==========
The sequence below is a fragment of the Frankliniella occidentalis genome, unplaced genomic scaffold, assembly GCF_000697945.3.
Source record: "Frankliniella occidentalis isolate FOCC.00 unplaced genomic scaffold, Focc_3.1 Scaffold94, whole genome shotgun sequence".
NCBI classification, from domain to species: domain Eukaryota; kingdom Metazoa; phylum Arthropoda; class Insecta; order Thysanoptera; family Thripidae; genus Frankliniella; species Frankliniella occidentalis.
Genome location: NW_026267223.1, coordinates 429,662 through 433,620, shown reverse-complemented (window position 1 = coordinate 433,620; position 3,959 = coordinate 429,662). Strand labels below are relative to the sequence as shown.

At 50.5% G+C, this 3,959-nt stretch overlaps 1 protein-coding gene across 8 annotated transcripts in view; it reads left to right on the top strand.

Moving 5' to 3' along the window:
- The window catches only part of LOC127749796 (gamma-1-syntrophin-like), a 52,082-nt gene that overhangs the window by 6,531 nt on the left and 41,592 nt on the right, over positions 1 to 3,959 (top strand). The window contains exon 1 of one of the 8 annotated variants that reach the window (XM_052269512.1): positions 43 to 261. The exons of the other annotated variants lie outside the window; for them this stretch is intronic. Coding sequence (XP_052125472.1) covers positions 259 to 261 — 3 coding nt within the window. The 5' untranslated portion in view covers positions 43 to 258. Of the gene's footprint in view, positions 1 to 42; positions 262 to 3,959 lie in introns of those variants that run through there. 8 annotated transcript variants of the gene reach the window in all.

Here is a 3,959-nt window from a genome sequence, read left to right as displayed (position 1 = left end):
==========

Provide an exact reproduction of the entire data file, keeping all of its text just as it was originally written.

The sequence below is a fragment of the Frankliniella occidentalis genome, unplaced genomic scaffold, assembly GCF_000697945.3.
Source record: "Frankliniella occidentalis isolate FOCC.00 unplaced genomic scaffold, Focc_3.1 Scaffold94, whole genome shotgun sequence".
NCBI classification, from domain to species: domain Eukaryota; kingdom Metazoa; phylum Arthropoda; class Insecta; order Thysanoptera; family Thripidae; genus Frankliniella; species Frankliniella occidentalis.
Genome location: NW_026267223.1, coordinates 429,662 through 433,620, shown reverse-complemented (window position 1 = coordinate 433,620; position 3,959 = coordinate 429,662). Strand labels below are relative to the sequence as shown.

At 50.5% G+C, this 3,959-nt stretch overlaps 1 protein-coding gene across 8 annotated transcripts in view; it reads left to right on the top strand.

Moving 5' to 3' along the window:
- The window catches only part of LOC127749796 (gamma-1-syntrophin-like), a 52,082-nt gene that overhangs the window by 6,531 nt on the left and 41,592 nt on the right, over positions 1 to 3,959 (top strand). The window contains exon 1 of one of the 8 annotated variants that reach the window (XM_052269512.1): positions 43 to 261. The exons of the other annotated variants lie outside the window; for them this stretch is intronic. Coding sequence (XP_052125472.1) covers positions 259 to 261 — 3 coding nt within the window. The 5' untranslated portion in view covers positions 43 to 258. Of the gene's footprint in view, positions 1 to 42; positions 262 to 3,959 lie in introns of those variants that run through there. 8 annotated transcript variants of the gene reach the window in all.

Here is a 3,959-nt window from a genome sequence, read left to right as displayed (position 1 = left end):